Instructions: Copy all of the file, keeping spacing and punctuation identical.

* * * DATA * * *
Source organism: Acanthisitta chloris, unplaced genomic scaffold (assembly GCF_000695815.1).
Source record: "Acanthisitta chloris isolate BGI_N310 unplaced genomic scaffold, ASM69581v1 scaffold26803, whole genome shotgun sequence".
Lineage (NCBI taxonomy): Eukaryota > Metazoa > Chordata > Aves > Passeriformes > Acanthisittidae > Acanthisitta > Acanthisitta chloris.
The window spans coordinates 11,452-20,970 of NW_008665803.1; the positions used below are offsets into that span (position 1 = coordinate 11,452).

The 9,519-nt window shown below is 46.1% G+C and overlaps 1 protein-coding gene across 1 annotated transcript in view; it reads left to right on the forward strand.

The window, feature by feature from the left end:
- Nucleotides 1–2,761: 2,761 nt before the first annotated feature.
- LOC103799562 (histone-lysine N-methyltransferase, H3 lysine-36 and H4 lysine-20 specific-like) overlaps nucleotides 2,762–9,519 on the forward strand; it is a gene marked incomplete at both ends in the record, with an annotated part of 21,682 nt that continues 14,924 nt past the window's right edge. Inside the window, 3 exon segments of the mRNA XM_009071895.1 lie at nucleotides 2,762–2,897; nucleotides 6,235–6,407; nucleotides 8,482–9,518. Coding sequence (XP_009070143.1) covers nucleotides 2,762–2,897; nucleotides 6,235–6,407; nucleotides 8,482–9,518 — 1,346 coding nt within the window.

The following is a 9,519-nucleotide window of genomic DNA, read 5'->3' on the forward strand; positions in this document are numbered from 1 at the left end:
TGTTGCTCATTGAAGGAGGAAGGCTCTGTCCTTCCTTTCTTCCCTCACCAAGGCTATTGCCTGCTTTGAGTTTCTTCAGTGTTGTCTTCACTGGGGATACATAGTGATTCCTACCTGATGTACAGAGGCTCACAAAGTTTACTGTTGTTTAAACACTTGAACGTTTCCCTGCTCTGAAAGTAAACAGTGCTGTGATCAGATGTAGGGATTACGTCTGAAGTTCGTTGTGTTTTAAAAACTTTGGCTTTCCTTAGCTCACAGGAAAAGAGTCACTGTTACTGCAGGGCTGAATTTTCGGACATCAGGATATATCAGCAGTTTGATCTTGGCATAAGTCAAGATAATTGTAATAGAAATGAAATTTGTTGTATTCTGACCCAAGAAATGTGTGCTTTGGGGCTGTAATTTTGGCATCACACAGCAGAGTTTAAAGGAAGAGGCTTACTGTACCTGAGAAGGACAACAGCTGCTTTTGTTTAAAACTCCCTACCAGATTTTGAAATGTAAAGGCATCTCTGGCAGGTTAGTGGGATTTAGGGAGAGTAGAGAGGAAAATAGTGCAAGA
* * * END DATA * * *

Source organism: Acanthisitta chloris, unplaced genomic scaffold (assembly GCF_000695815.1).
Source record: "Acanthisitta chloris isolate BGI_N310 unplaced genomic scaffold, ASM69581v1 scaffold26803, whole genome shotgun sequence".
Lineage (NCBI taxonomy): Eukaryota > Metazoa > Chordata > Aves > Passeriformes > Acanthisittidae > Acanthisitta > Acanthisitta chloris.
The window spans coordinates 11,452-20,970 of NW_008665803.1; the positions used below are offsets into that span (position 1 = coordinate 11,452).

The 9,519-nt window shown below is 46.1% G+C and overlaps 1 protein-coding gene across 1 annotated transcript in view; it reads left to right on the forward strand.

The window, feature by feature from the left end:
- Nucleotides 1–2,761: 2,761 nt before the first annotated feature.
- LOC103799562 (histone-lysine N-methyltransferase, H3 lysine-36 and H4 lysine-20 specific-like) overlaps nucleotides 2,762–9,519 on the forward strand; it is a gene marked incomplete at both ends in the record, with an annotated part of 21,682 nt that continues 14,924 nt past the window's right edge. Inside the window, 3 exon segments of the mRNA XM_009071895.1 lie at nucleotides 2,762–2,897; nucleotides 6,235–6,407; nucleotides 8,482–9,518. Coding sequence (XP_009070143.1) covers nucleotides 2,762–2,897; nucleotides 6,235–6,407; nucleotides 8,482–9,518 — 1,346 coding nt within the window.

The following is a 9,519-nucleotide window of genomic DNA, read 5'->3' on the forward strand; positions in this document are numbered from 1 at the left end:
TGTTGCTCATTGAAGGAGGAAGGCTCTGTCCTTCCTTTCTTCCCTCACCAAGGCTATTGCCTGCTTTGAGTTTCTTCAGTGTTGTCTTCACTGGGGATACATAGTGATTCCTACCTGATGTACAGAGGCTCACAAAGTTTACTGTTGTTTAAACACTTGAACGTTTCCCTGCTCTGAAAGTAAACAGTGCTGTGATCAGATGTAGGGATTACGTCTGAAGTTCGTTGTGTTTTAAAAACTTTGGCTTTCCTTAGCTCACAGGAAAAGAGTCACTGTTACTGCAGGGCTGAATTTTCGGACATCAGGATATATCAGCAGTTTGATCTTGGCATAAGTCAAGATAATTGTAATAGAAATGAAATTTGTTGTATTCTGACCCAAGAAATGTGTGCTTTGGGGCTGTAATTTTGGCATCACACAGCAGAGTTTAAAGGAAGAGGCTTACTGTACCTGAGAAGGACAACAGCTGCTTTTGTTTAAAACTCCCTACCAGATTTTGAAATGTAAAGGCATCTCTGGCAGGTTAGTGGGATTTAGGGAGAGTAGAGAGGAAAATAGTGCAAGA